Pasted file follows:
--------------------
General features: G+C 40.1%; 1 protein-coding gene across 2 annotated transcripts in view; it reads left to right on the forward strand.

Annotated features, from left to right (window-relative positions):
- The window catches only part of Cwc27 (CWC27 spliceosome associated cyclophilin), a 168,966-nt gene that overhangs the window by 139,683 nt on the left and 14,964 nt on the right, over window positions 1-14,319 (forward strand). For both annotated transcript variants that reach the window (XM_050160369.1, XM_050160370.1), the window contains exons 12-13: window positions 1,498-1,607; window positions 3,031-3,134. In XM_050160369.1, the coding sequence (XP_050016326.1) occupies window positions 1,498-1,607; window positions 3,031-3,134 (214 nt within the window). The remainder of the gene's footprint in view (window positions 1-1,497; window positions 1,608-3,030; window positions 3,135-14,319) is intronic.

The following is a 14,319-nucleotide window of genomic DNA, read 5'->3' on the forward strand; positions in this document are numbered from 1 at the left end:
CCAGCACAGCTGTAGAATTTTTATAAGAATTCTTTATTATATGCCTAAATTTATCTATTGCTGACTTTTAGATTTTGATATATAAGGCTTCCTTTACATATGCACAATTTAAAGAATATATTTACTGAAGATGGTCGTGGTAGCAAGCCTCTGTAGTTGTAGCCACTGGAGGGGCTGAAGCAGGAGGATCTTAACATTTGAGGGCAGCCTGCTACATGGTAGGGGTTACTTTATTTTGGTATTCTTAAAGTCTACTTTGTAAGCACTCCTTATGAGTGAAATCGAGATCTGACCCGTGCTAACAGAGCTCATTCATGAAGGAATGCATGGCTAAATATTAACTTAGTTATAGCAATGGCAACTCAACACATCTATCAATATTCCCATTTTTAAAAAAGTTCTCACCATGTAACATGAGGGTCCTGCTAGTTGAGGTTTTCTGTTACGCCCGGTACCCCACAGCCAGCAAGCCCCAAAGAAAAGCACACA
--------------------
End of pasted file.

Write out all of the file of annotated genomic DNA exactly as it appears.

General features: G+C 40.1%; 1 protein-coding gene across 2 annotated transcripts in view; it reads left to right on the forward strand.

Annotated features, from left to right (window-relative positions):
- The window catches only part of Cwc27 (CWC27 spliceosome associated cyclophilin), a 168,966-nt gene that overhangs the window by 139,683 nt on the left and 14,964 nt on the right, over window positions 1-14,319 (forward strand). For both annotated transcript variants that reach the window (XM_050160369.1, XM_050160370.1), the window contains exons 12-13: window positions 1,498-1,607; window positions 3,031-3,134. In XM_050160369.1, the coding sequence (XP_050016326.1) occupies window positions 1,498-1,607; window positions 3,031-3,134 (214 nt within the window). The remainder of the gene's footprint in view (window positions 1-1,497; window positions 1,608-3,030; window positions 3,135-14,319) is intronic.

The following is a 14,319-nucleotide window of genomic DNA, read 5'->3' on the forward strand; positions in this document are numbered from 1 at the left end:
CCAGCACAGCTGTAGAATTTTTATAAGAATTCTTTATTATATGCCTAAATTTATCTATTGCTGACTTTTAGATTTTGATATATAAGGCTTCCTTTACATATGCACAATTTAAAGAATATATTTACTGAAGATGGTCGTGGTAGCAAGCCTCTGTAGTTGTAGCCACTGGAGGGGCTGAAGCAGGAGGATCTTAACATTTGAGGGCAGCCTGCTACATGGTAGGGGTTACTTTATTTTGGTATTCTTAAAGTCTACTTTGTAAGCACTCCTTATGAGTGAAATCGAGATCTGACCCGTGCTAACAGAGCTCATTCATGAAGGAATGCATGGCTAAATATTAACTTAGTTATAGCAATGGCAACTCAACACATCTATCAATATTCCCATTTTTAAAAAAGTTCTCACCATGTAACATGAGGGTCCTGCTAGTTGAGGTTTTCTGTTACGCCCGGTACCCCACAGCCAGCAAGCCCCAAAGAAAAGCACACA